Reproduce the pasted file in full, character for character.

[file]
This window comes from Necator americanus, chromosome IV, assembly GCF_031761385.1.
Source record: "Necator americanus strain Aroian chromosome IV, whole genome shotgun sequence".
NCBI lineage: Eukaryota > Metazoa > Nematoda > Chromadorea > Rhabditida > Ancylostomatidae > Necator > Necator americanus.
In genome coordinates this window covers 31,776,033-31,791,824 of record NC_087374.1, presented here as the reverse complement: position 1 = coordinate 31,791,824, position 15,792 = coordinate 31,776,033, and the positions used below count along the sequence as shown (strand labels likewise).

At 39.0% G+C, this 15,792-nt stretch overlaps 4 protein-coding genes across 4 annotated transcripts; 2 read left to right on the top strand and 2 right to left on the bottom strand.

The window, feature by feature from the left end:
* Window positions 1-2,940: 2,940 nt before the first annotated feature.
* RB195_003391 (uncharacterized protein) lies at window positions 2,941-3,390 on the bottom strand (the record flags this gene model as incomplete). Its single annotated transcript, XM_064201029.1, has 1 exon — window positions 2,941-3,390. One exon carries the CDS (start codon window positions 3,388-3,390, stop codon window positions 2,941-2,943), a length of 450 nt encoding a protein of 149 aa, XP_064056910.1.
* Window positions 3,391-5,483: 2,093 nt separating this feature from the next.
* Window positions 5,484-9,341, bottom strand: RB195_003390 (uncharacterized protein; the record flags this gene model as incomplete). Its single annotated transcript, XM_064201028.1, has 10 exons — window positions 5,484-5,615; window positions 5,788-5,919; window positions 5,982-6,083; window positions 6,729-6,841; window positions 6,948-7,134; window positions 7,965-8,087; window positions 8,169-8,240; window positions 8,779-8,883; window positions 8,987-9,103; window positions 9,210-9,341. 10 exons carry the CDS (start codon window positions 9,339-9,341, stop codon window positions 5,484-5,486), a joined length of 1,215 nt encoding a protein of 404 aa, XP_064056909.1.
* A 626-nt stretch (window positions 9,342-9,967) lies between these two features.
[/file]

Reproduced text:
This window comes from Necator americanus, chromosome IV, assembly GCF_031761385.1.
Source record: "Necator americanus strain Aroian chromosome IV, whole genome shotgun sequence".
NCBI lineage: Eukaryota > Metazoa > Nematoda > Chromadorea > Rhabditida > Ancylostomatidae > Necator > Necator americanus.
In genome coordinates this window covers 31,776,033-31,791,824 of record NC_087374.1, presented here as the reverse complement: position 1 = coordinate 31,791,824, position 15,792 = coordinate 31,776,033, and the positions used below count along the sequence as shown (strand labels likewise).

At 39.0% G+C, this 15,792-nt stretch overlaps 4 protein-coding genes across 4 annotated transcripts; 2 read left to right on the top strand and 2 right to left on the bottom strand.

The window, feature by feature from the left end:
* Window positions 1-2,940: 2,940 nt before the first annotated feature.
* RB195_003391 (uncharacterized protein) lies at window positions 2,941-3,390 on the bottom strand (the record flags this gene model as incomplete). Its single annotated transcript, XM_064201029.1, has 1 exon — window positions 2,941-3,390. One exon carries the CDS (start codon window positions 3,388-3,390, stop codon window positions 2,941-2,943), a length of 450 nt encoding a protein of 149 aa, XP_064056910.1.
* Window positions 3,391-5,483: 2,093 nt separating this feature from the next.
* Window positions 5,484-9,341, bottom strand: RB195_003390 (uncharacterized protein; the record flags this gene model as incomplete). Its single annotated transcript, XM_064201028.1, has 10 exons — window positions 5,484-5,615; window positions 5,788-5,919; window positions 5,982-6,083; window positions 6,729-6,841; window positions 6,948-7,134; window positions 7,965-8,087; window positions 8,169-8,240; window positions 8,779-8,883; window positions 8,987-9,103; window positions 9,210-9,341. 10 exons carry the CDS (start codon window positions 9,339-9,341, stop codon window positions 5,484-5,486), a joined length of 1,215 nt encoding a protein of 404 aa, XP_064056909.1.
* A 626-nt stretch (window positions 9,342-9,967) lies between these two features.